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prahāra (प्रहार).—m (S) Striking or hitting: also a blow or stroke.

Source: DDSA: The Aryabhusan school dictionary, Marathi-English

prahara (प्रहर).—m A watch, an eighth part of the natural day.

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prahāra (प्रहार).—m Striking or hitting. A blow or stroke.

context information

Marathi is an Indo-European language having over 70 million native speakers people in (predominantly) Maharashtra India. Marathi, like many other Indo-Aryan languages, evolved from early forms of Prakrit, which itself is a subset of Sanskrit, one of the most ancient languages of the world.

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Sanskrit dictionary

Source: DDSA: The practical Sanskrit-English dictionary

Prahara (प्रहर).—The eighth part of a whole day, a watch (a period roughly reckoned at 3 hours); प्रहरे प्रहरेऽसहो- च्चारितानि गामानयेत्यादिपदानि न प्रमाणम् (prahare prahare'saho- ccāritāni gāmānayetyādipadāni na pramāṇam) T.S.

Derivable forms: praharaḥ (प्रहरः).

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Prahāra (प्रहार).—

1) Striking, beating, hitting; मतकल्पः प्रहारार्तो जीवन्नपि विशुद्ध्यति (matakalpaḥ prahārārto jīvannapi viśuddhyati) Y.3.248.

2) Wounding, killing.

3) A stroke, blow, hit, knock, thump; प्रहारमूर्च्छापगमे रथस्थाः (prahāramūrcchāpagame rathasthāḥ) R.7.44; मुष्टिप्रहार, तलप्रहार (muṣṭiprahāra, talaprahāra) &c.

4) A cut or thrust, as in खड्गप्रहार (khaḍgaprahāra).

5) A kick; as in पादप्रहार (pādaprahāra); लत्ताप्रहार (lattāprahāra).

6) Shooting.

7) A battle (raṇa); प्रहारे च पराक्रान्तः शूरः पञ्चत्वमागतः (prahāre ca parākrāntaḥ śūraḥ pañcatvamāgataḥ) Rām.4.23.12.

8) A Necklace.

Derivable forms: prahāraḥ (प्रहारः).

Source: Cologne Digital Sanskrit Dictionaries: Edgerton Buddhist Hybrid Sanskrit Dictionary

Prahārā (प्रहारा).—f. (= Sanskrit prahāra, m.; no other record of f. °rā, but compare next), blow, stroke: instr. sg. tala-prahārāya (v.l. °ye) Mahāvastu ii.74.15; ekāye tala-°rāye hato 18; ekāya tala-°rāye nihato 75.9.

Source: Cologne Digital Sanskrit Dictionaries: Shabda-Sagara Sanskrit-English Dictionary

Prahara (प्रहर).—m.

(-raḥ) A watch, an 8th part of the day, or a division comprising about three hours. E. pra before, ha to take, ap aff.

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Prahāra (प्रहार).—m.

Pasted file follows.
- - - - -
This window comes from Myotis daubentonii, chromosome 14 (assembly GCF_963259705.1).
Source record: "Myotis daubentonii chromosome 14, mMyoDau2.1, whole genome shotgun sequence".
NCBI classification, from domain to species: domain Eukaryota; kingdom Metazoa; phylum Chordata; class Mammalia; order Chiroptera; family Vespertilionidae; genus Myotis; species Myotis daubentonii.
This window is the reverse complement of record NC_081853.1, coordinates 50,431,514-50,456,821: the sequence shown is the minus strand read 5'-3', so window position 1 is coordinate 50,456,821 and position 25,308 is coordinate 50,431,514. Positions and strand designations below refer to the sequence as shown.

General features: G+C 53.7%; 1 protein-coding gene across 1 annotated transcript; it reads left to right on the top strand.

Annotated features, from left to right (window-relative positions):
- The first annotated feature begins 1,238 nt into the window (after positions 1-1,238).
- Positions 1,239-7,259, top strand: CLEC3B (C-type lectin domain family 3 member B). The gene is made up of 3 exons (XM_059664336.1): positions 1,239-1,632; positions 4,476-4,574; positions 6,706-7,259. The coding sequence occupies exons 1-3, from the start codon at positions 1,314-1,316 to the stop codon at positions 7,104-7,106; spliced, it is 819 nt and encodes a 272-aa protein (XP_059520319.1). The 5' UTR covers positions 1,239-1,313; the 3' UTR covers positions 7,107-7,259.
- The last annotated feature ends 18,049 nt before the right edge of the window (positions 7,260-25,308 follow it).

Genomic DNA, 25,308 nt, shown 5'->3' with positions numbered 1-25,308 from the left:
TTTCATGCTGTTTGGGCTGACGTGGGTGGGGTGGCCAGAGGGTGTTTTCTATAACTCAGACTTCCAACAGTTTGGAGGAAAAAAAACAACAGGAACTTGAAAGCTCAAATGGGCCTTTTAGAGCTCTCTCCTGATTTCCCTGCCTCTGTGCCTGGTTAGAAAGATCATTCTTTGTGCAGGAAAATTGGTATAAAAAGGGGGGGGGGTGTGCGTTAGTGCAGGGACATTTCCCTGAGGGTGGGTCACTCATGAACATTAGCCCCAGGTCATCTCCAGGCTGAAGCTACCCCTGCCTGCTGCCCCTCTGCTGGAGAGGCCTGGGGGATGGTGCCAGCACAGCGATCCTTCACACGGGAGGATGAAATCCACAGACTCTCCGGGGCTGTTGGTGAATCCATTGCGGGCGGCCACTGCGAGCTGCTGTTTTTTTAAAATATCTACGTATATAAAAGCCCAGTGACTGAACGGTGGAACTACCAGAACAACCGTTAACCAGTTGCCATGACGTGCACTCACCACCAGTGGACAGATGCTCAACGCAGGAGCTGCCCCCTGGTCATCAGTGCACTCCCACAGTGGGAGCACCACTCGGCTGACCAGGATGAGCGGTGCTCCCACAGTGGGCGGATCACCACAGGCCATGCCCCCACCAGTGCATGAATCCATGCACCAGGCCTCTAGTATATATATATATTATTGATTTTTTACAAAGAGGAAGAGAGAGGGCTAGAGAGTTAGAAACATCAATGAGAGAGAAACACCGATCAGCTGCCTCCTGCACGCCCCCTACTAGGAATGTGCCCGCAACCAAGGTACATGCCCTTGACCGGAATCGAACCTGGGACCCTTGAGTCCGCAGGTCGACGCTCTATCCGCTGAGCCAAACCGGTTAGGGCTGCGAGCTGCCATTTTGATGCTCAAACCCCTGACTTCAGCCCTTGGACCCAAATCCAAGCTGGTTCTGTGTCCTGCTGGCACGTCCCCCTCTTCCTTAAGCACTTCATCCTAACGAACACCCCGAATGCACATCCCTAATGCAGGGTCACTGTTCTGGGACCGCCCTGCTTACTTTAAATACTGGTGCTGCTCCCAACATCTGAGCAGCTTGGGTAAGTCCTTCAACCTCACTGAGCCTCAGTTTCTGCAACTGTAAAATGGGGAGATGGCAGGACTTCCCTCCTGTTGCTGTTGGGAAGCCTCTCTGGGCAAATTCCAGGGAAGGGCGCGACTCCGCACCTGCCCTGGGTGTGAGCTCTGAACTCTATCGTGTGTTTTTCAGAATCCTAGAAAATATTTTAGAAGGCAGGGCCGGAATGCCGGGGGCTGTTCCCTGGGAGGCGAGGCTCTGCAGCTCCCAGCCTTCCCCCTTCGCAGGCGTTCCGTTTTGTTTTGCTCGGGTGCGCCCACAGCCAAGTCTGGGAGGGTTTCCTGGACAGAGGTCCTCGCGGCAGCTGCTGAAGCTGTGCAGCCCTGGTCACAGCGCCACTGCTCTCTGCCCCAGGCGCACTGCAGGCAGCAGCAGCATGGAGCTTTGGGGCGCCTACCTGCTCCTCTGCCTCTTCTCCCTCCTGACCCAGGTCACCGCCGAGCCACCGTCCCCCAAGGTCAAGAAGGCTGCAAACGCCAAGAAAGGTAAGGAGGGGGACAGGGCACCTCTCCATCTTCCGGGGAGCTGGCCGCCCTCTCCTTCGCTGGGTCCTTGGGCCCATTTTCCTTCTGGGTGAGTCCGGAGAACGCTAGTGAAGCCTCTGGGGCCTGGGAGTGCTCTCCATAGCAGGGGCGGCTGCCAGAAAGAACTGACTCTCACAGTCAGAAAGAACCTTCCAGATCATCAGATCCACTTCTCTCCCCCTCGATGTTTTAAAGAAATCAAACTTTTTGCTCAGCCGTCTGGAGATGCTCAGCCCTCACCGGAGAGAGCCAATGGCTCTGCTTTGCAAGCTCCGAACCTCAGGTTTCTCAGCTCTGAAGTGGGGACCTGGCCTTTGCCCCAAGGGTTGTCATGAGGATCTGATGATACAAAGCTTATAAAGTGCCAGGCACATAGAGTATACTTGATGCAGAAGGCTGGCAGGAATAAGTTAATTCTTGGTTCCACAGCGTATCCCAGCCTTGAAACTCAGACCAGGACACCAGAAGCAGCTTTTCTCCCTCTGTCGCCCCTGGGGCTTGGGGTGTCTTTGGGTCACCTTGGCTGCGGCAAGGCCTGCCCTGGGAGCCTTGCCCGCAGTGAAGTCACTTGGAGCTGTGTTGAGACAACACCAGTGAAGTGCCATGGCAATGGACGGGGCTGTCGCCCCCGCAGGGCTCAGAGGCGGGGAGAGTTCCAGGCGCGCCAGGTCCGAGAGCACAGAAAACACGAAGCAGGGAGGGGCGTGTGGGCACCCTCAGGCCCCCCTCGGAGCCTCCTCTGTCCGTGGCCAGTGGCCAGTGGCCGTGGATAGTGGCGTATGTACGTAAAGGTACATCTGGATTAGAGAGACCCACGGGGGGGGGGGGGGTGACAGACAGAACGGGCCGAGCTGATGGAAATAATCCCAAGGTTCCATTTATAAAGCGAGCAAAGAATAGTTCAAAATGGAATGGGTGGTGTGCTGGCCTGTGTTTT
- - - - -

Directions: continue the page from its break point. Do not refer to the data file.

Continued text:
(-raḥ) 1. Striking. 2. Wounding, killing. 3. A blow, a knock, a stroke. 4. A cut, a thrust. 5. A kick. 6. Suiting, fitting. E. pra before, hṛ to take, aff. ghañ .

Source: Cologne Digital Sanskrit Dictionaries: Benfey Sanskrit-English Dictionary

Prahara (प्रहर).—i. e. pra-hṛ + a, m., and praharaka prahara + ka, A watch, or a division comprising about three hours, [Lassen, Anthologia Sanskritica.] 29, 9; [Pañcatantra] 237, 3.

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Prahāra (प्रहार).—i. e. pra-hṛ + a, m. 1. Striking, [Pañcatantra] 245, 12; pecking, [Hitopadeśa] 107, 19; killing. 2. A stroke, [Mānavadharmaśāstra] 4, 83; a shot (of an arrow), [Pañcatantra] 141, 10; a kick, 215, 21.

Source: Cologne Digital Sanskrit Dictionaries: Cappeller Sanskrit-English Dictionary

Prahara (प्रहर).—[masculine] a watch i.e. a period of about 3 hours (lit. a stroke, scil. on a gong).

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Prahāra (प्रहार).—[masculine] stroke, blow, shot.

Source: Cologne Digital Sanskrit Dictionaries: Monier-Williams Sanskrit-English Dictionary

1) Prahara (प्रहर):—[=pra-hara] a etc. See pra- √hṛ.

2) Prahāra (प्रहार):—[=pra-hāra] a See pra- √hṛ.

3) Prahara (प्रहर):—[=pra-hara] [from pra-hṛ] b m. (ifc. f(ā). ) a division of time (about 3 hours = 6 or 7 Nāḍikās; [literally] ‘stroke’, [scilicet] on a gong), [Varāha-mihira; Kathāsaritsāgara; Pañcatantra]

4) [v.s. ...] the 8th part of a day, a watch, [Kathāsaritsāgara]

5) [v.s. ...] Name of the subdivisions in a Śākuna (q.v.)

6) Prahāra (प्रहार):—[=pra-hāra] [from pra-hṛ] b m. striking, hitting, fighting, [Vikramāṅkadeva-carita, by Bilhaṇa]

7) [v.s. ...] a stroke, blow, thump, knock, kick etc. (‘with’ [compound]; ‘on’ [locative case] or comp.), [Manu-smṛti; Yājñavalkya; Mahābhārata] etc.

8) [v.s. ...] m. a necklace, [Dharmaśarmābhyudaya]

Source: Cologne Digital Sanskrit Dictionaries: Yates Sanskrit-English Dictionary

1) Prahara (प्रहर):—[pra-hara] (raḥ) 1. m. A watch; 3 hours.

2) Prahāra (प्रहार):—(raḥ) 1. m. Striking, wounding.

Source: DDSA: Paia-sadda-mahannavo; a comprehensive Prakrit Hindi dictionary (S)

Prahāra (प्रहार) in the Sanskrit language is related to the Prakrit word: Pahara.

[Sanskrit to German]

Prahara in German

context information

Sanskrit, also spelled संस्कृतम् (saṃskṛtam), is an ancient language of India commonly seen as the grandmother of the Indo-European language family (even English!). Closely allied with Prakrit and Pali, Sanskrit is more exhaustive in both grammar and terms and has the most extensive collection of literature in the world, greatly surpassing its sister-languages Greek and Latin.

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Hindi dictionary

[«previous next»] — Prahara in Hindi glossary
Source: DDSA: A practical Hindi-English dictionary

1) Prahara (प्रहर) [Also spelled prahar]:—(nm) a measure of time equivalent to three hours; period of three hours.

2) Prahāra (प्रहार) [Also spelled prahar]:—(nm) an assault; a blow, stroke; ~[ka/karttā] one who makes an assault or strikes a blow.

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Kannada-English dictionary

Source: Alar: Kannada-English corpus

Prahara (ಪ್ರಹರ):—

1) [noun] a stroke; a blow.

2) [noun] the act or fact of breaking up or spoiling (someone or something) completely.

3) [noun] eighth part of a day (approx. a preriod of three hours).

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Prahāra (ಪ್ರಹಾರ):—

1) [noun] the act of giving a blow.

2) [noun] a blow; a stroke.

context information

Kannada is a Dravidian language (as opposed to the Indo-European language family) mainly spoken in the southwestern region of India.